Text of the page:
An interview with Omar Suarez
1. What drove you to apply to the National Urban Fellows program?
I found out about the program through a recruiting event. I was drawn to the combination of earning a graduate degree from a prestigious institution like the McCourt School of Public Policy and NUF’s historic track record of success. I knew it would be a great way for me to advance in my career and learn more about the social sector and public leadership.
2. How did the National Urban Fellows program help prepare you to advance in your professional career?
The program helped me grow as a leader and as a professional. I also absorbed new ways of thinking from my NUF cohort — from how to celebrate accomplishments and move past mistakes to how to be an intelligent consumer of research and be a more informed decision maker. I brought all of these lessons to my professional life.
3. How did your Fellow residency deepen your commitment to championing equity and social impact?
As a Policy Fellow at the Surdna Foundation, whose mission is to support just and sustainable communities, I gained a better understanding of the systemic approach to problem solving and the power of narrative around social justice issues. Shifting narratives helps shape our understanding of the world around us and drive impact. I wasn’t exposed to this thinking prior to my NUF experience, and now I see it everywhere — at the national level and in philanthropy, government and academia.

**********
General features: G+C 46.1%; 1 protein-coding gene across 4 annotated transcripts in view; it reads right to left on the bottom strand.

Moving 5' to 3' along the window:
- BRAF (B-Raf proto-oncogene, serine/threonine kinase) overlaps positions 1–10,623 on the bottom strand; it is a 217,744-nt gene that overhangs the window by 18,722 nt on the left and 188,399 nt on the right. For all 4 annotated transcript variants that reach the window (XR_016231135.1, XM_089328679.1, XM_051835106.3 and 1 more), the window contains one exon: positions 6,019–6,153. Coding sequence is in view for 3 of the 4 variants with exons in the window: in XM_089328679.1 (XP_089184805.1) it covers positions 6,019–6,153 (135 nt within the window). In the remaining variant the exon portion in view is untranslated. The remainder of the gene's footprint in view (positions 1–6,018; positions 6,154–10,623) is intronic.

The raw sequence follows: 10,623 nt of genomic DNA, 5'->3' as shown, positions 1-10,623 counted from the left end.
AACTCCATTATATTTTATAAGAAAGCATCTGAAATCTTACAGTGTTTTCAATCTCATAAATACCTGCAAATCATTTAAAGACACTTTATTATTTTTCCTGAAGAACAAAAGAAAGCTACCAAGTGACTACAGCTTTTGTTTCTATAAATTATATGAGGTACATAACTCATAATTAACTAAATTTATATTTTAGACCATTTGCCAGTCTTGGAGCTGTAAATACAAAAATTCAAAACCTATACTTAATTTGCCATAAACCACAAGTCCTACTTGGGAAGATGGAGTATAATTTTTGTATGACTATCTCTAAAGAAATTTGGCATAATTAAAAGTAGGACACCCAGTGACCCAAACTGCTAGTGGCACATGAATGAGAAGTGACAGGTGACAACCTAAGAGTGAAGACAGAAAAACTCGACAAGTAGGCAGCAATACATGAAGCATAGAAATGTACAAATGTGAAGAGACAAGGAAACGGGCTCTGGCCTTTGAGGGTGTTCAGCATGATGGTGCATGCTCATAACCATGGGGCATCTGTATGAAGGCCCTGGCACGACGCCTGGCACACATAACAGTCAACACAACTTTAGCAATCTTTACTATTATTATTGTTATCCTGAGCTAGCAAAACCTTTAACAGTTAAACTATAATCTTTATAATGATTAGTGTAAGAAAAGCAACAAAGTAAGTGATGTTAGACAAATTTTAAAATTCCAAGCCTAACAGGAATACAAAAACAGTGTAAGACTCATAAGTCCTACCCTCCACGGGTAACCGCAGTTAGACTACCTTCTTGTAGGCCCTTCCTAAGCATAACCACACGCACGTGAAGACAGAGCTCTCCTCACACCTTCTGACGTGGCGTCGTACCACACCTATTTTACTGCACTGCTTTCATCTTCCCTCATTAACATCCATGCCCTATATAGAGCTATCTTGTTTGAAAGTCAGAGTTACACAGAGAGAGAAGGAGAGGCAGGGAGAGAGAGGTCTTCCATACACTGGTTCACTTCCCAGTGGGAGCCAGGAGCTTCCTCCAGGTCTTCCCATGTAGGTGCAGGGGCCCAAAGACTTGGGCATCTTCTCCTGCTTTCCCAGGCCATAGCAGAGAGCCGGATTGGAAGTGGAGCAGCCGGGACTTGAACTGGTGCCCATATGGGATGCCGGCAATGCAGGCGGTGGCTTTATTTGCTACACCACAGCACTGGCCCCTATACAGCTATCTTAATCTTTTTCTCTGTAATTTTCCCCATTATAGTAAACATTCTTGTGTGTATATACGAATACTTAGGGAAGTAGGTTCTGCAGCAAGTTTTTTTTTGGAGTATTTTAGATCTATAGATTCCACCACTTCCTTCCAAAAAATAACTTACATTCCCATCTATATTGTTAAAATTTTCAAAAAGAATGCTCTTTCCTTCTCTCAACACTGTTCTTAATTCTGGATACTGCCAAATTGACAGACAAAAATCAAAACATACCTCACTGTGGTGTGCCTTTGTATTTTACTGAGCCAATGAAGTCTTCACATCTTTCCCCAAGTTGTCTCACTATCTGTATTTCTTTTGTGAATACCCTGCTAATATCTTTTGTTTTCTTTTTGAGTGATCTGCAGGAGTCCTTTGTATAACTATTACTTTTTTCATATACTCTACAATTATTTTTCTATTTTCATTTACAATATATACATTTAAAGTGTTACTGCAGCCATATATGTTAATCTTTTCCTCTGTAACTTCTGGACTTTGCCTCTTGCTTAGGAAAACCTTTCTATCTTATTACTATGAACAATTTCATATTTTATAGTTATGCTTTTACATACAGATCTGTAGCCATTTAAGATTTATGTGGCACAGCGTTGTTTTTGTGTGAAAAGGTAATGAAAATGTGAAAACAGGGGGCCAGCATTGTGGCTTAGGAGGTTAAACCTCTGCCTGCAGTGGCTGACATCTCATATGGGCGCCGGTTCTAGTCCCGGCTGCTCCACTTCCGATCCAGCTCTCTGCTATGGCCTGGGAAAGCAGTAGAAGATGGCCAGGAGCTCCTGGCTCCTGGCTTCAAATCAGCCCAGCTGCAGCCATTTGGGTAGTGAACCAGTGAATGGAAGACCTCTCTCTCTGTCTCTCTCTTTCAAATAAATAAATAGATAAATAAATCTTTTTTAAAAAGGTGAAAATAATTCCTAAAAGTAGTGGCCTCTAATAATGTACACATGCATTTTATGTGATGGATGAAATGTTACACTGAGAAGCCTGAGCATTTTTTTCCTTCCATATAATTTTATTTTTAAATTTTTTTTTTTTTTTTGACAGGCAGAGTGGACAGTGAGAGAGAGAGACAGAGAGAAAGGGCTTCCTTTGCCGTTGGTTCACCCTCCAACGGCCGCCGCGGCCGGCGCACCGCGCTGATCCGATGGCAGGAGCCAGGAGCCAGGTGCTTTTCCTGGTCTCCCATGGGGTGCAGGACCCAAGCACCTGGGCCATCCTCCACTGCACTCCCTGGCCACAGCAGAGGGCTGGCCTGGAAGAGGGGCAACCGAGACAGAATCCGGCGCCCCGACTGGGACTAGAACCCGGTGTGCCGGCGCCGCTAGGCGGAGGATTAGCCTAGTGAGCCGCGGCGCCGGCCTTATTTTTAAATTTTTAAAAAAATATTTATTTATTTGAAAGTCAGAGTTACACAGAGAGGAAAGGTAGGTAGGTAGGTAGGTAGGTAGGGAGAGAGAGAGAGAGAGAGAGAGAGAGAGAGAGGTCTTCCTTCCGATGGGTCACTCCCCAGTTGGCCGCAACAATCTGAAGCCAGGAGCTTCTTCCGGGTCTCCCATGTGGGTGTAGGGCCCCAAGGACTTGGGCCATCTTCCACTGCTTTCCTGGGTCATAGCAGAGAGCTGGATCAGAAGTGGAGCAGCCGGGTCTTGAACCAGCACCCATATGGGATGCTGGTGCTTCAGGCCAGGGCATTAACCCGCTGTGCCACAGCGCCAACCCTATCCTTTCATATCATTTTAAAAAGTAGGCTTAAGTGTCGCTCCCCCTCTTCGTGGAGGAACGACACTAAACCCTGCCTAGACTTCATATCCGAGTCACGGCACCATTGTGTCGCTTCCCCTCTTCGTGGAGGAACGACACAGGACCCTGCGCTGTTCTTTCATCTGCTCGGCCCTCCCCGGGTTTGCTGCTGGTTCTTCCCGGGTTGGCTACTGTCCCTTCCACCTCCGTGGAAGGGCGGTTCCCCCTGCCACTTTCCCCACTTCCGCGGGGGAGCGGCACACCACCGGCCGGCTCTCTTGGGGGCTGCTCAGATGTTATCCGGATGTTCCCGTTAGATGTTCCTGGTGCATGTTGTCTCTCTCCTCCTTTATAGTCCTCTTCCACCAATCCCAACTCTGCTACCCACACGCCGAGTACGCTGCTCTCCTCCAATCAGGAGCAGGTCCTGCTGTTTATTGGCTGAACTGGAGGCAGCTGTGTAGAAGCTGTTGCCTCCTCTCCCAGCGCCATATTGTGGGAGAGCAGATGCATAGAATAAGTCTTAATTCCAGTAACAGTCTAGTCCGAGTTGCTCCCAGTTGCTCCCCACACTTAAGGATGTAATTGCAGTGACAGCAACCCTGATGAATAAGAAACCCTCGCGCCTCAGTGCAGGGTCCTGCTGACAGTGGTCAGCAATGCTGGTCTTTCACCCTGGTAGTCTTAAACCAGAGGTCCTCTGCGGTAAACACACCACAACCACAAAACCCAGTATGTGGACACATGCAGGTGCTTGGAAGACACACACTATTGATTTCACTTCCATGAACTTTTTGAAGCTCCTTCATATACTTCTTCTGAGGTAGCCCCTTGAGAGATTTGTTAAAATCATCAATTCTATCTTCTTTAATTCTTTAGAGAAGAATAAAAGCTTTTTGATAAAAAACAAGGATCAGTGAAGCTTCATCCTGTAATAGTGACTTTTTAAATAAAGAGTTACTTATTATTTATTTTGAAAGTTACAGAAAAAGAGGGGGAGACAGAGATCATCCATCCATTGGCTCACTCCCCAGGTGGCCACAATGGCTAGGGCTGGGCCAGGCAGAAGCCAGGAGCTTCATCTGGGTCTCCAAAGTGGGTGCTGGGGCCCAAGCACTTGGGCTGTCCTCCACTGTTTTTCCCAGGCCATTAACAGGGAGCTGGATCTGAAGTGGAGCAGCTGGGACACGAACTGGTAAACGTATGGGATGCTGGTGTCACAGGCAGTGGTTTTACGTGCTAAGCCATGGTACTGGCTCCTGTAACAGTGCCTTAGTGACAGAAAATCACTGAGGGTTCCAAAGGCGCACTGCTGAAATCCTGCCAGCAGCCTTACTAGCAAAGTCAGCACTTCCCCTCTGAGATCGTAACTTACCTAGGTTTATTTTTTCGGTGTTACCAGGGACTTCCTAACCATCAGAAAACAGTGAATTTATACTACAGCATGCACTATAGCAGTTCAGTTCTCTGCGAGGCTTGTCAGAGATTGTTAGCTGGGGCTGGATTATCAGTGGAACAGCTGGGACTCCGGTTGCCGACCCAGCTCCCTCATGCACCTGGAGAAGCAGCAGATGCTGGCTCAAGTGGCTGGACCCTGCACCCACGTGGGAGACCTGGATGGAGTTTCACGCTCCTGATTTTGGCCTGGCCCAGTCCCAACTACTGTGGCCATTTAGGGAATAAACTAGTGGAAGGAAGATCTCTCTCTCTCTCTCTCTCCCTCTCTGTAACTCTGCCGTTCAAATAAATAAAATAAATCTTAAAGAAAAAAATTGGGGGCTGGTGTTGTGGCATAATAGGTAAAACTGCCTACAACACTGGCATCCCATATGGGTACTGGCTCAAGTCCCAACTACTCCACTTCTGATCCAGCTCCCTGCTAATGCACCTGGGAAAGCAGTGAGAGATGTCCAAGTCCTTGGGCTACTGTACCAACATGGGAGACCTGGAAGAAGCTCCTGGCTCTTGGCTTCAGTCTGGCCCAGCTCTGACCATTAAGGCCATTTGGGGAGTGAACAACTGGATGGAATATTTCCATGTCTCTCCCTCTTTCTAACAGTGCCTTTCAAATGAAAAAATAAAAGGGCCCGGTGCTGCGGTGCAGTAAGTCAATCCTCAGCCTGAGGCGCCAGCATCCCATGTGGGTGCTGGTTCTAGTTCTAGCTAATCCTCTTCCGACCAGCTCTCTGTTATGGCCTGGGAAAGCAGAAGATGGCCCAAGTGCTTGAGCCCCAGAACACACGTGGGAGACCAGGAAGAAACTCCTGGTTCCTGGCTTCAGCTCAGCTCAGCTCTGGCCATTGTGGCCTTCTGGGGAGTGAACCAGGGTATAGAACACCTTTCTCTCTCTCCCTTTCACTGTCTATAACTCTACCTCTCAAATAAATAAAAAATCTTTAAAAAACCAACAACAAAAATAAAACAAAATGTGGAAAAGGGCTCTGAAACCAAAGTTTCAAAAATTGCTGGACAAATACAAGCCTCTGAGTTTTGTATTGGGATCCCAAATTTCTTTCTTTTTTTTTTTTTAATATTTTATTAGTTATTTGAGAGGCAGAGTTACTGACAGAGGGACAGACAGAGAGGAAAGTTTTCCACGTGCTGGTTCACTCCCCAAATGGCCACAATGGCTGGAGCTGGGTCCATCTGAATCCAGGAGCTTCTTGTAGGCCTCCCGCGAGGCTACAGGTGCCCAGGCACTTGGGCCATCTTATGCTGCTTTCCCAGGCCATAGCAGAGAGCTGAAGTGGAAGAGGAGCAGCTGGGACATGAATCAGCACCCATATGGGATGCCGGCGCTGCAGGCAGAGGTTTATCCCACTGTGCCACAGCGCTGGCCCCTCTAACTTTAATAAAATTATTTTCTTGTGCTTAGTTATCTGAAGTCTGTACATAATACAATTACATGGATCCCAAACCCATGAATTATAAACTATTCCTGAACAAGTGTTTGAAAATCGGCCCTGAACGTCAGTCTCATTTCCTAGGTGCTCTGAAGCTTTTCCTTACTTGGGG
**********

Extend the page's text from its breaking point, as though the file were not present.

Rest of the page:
4. How did your McCourt School education help strengthen your interests and challenge your thinking?
Throughout my coursework, I was exposed to students from various backgrounds, including individuals with prior experience in government, military and public policy. Being surrounded by diverse perspectives and learning how to work across differences to solve problems and shift policy broadened my thinking.
5. What is the most important piece of advice you received as a Fellow?
There are so many moments that have stuck with me. A Fellow in my cohort once told me, “don’t operate from fear.” They encouraged me not to approach a task by thinking first about the worst case scenario or by imagining someone’s worst intentions. By falling into that space, one can lose sight of the big picture. This advice is especially valid for People of Color in the policy space, because we tend to come from backgrounds that have lower socioeconomic status and immigration or legal barriers that put pressure on our ability to be a part of society. Operating from fear can hold back progress for people who are already marginalized.
6. In your current role, what steps are you taking to support other early to mid-career professionals from diverse backgrounds?
In my current role at the Campaign Finance Board, a principal agency responsible for running elections for the City of New York, I lead a growing team. I emphasize the importance of individual goal setting and professional development to those who work with me. I often share learnings from my NUF experience with my team and remain plugged in with the NUF family to share and receive advice from peers as well.
7. What would you say to someone who is considering applying to the National Urban Fellows program?
Imagine if you could take five year’s worth of career experience and boil it down to a 14-month period of time… That’s the kind of acceleration that NUF provides.